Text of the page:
While cruising back to the U.S. on the Queen Elizabeth, and not particularly phased by the upstaging the Beatles had inadvertently carried out, Roe wrote "Everybody," and in a contrasting change-of-scene recorded the song at the FAME studios in Muscle Shoals, Alabama, where many of the hottest R&B acts of the decade did their best work. It turned out to be his most uptempo rocker yet and in November 1963 became Tommy's second top ten hit. "Come On," a soundalike, suffered in comparison, and "Carol" was a little too close to the arrangement of Chuck Berry's original to gain much notice in the spring of 1964; the '50s retro gimmick had played itself out for Roe, particulary considering that by this time his former tourmates The Beatles had brought the British Invasion across the ocean to supply fresh and unwielding competition to U.S. artists.

Having fallen into a slump in '64 and '65 but still under contract to ABC-Paramount, Tommy joined the Army Reserves, doing six months' active duty followed by a move to New York City to take a stab at an acting career. Upon discovering that his name in the music industry didn't automatically open doors in film and/or Broadway, he headed back to Los Angeles. He had continued to write songs while in the Big Apple, notably "It's Now Winters Day," which came to him while spending the coldest season in the city, and "Sweet Pea," a whimsical love song reflecting a more pop-based direction than he'd taken thus far. A session at Gary Paxton's home studio resulted in the latter becoming a top ten hit in the summer of 1966 with its follow-up, "Hooray For Hazel," repeating the feat in the fall, establishing him anew as a teen heartthrob.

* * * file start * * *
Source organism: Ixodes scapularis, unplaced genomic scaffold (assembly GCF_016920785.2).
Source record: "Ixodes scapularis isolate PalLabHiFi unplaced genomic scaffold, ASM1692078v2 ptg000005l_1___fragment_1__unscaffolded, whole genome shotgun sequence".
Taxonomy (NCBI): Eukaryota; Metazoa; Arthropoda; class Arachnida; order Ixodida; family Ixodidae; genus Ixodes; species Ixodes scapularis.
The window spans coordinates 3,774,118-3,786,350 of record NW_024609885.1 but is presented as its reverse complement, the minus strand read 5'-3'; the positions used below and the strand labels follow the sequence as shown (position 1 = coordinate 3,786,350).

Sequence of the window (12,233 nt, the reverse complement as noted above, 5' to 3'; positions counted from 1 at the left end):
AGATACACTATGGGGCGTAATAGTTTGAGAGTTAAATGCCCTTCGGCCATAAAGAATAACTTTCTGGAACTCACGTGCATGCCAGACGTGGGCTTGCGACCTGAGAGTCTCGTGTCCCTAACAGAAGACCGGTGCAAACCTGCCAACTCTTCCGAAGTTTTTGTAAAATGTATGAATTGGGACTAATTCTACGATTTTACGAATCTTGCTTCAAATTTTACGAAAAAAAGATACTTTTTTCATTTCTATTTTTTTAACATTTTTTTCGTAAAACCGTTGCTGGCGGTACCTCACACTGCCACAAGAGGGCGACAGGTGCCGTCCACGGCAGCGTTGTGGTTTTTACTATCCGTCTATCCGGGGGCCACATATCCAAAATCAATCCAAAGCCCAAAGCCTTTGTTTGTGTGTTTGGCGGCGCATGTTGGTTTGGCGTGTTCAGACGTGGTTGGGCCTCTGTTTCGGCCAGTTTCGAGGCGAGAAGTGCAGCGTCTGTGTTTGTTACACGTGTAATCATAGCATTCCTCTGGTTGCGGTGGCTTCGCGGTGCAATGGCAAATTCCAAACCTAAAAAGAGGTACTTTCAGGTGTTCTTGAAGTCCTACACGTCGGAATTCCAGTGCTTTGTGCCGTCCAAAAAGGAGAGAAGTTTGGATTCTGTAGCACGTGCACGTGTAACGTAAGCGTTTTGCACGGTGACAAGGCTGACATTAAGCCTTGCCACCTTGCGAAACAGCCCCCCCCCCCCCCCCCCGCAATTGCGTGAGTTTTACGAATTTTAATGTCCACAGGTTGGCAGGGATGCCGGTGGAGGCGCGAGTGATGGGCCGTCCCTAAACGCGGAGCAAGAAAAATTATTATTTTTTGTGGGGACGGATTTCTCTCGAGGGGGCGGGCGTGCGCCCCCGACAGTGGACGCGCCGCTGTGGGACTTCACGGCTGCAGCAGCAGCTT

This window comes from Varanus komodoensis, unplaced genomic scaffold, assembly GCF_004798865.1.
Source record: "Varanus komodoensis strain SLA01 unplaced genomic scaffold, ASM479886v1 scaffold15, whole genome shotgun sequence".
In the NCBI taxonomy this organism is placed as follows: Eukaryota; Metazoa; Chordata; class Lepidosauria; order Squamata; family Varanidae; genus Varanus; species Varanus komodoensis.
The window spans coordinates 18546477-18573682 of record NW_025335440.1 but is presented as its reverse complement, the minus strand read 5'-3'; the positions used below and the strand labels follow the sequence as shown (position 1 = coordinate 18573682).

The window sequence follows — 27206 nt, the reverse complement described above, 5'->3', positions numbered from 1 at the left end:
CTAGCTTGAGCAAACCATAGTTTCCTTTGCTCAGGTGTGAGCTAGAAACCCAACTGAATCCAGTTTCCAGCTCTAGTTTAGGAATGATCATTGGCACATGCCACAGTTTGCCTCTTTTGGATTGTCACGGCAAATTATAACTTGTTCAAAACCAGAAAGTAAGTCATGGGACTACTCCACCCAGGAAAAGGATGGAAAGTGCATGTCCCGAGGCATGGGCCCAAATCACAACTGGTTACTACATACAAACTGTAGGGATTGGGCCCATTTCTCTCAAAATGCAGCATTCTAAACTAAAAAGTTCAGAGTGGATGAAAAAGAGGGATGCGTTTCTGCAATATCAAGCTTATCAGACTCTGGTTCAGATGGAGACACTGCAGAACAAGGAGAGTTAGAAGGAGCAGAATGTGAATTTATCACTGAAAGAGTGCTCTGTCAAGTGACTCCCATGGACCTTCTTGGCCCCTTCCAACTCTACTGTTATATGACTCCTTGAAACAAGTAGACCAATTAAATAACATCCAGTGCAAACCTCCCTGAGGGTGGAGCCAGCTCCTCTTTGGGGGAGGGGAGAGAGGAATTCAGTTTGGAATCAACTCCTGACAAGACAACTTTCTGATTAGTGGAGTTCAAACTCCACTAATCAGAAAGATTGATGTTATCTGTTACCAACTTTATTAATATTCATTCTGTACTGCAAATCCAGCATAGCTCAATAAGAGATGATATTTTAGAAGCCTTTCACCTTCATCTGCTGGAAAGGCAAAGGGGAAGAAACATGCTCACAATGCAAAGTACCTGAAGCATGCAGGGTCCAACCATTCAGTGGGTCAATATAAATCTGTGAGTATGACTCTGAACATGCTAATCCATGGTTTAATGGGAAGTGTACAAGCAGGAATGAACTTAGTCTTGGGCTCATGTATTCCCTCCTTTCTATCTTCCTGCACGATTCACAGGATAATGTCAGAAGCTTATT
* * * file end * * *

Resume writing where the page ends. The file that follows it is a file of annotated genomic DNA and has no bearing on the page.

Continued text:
Still, he was finding out that the business of making hit records was feast-or-famine, a pattern that was certainly preferable to one-and-done. After "It's Now Winters Day" went top 40, he enjoyed the next two years on the concert trail with a solid backlog of hits to perform, yet his action on the charts was limited to a couple of barely-noticed showings under the heading "nice try." The biggest year of his career was yet to come. Co-written with Freddy Weller of Paul Revere and the Raiders, "Dizzy" took him to the moon in 1969, a multimillion-selling number one hit in both the U.S. and England. This undeniable airplay monster leaned dangerously close to the bubblegum movement that was at its peak in the late '60s and that connection probably had a lot to do with the song's ascendance to the top. He didn't stop there; "Heather Honey" hit next and at the end of '69 he surrendered completely to the lucrative lure of bubblegum music with "Jam Up and Jelly Tight" (also written with Weller), another top ten smash. Throughout his career, Tommy Roe had written most of his own music as he adapted to trends, gradually straying from his southern rock and roll roots, but clearly possessing the goods to deliver hit records.

In 1971 he had one final top 40 hit with the traditional folk song "Stagger Lee" (made famous by Lloyd Price in 1959), followed by a mildly successful move to country music in the '70s and '80s. Tommy's marriage to French actress Josette Banzet, who won a Golden Globe Award for Best Supporting Actress for her performance in the 1976 TV miniseries Rich Man, Poor Man, has stood the test of time.

- Michael Jack Kirby